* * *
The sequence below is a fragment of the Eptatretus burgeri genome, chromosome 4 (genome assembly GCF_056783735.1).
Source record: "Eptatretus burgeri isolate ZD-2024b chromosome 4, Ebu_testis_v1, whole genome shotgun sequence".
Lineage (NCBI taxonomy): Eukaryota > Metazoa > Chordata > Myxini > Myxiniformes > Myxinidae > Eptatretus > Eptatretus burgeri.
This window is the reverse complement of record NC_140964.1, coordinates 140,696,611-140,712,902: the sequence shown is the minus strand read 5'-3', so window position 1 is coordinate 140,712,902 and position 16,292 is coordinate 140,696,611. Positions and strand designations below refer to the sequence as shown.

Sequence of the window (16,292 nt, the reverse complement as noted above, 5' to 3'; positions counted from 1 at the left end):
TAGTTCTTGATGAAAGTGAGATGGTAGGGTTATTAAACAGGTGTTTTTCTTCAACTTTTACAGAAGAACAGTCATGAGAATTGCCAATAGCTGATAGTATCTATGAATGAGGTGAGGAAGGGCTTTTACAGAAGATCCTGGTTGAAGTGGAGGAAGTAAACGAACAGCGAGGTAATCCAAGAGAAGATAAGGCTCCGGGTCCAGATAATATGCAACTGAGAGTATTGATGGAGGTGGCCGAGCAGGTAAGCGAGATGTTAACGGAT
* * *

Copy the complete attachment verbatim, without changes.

The sequence below is a fragment of the Eptatretus burgeri genome, chromosome 4 (genome assembly GCF_056783735.1).
Source record: "Eptatretus burgeri isolate ZD-2024b chromosome 4, Ebu_testis_v1, whole genome shotgun sequence".
Lineage (NCBI taxonomy): Eukaryota > Metazoa > Chordata > Myxini > Myxiniformes > Myxinidae > Eptatretus > Eptatretus burgeri.
This window is the reverse complement of record NC_140964.1, coordinates 140,696,611-140,712,902: the sequence shown is the minus strand read 5'-3', so window position 1 is coordinate 140,712,902 and position 16,292 is coordinate 140,696,611. Positions and strand designations below refer to the sequence as shown.

Sequence of the window (16,292 nt, the reverse complement as noted above, 5' to 3'; positions counted from 1 at the left end):
TAGTTCTTGATGAAAGTGAGATGGTAGGGTTATTAAACAGGTGTTTTTCTTCAACTTTTACAGAAGAACAGTCATGAGAATTGCCAATAGCTGATAGTATCTATGAATGAGGTGAGGAAGGGCTTTTACAGAAGATCCTGGTTGAAGTGGAGGAAGTAAACGAACAGCGAGGTAATCCAAGAGAAGATAAGGCTCCGGGTCCAGATAATATGCAACTGAGAGTATTGATGGAGGTGGCCGAGCAGGTAAGCGAGATGTTAACGGAT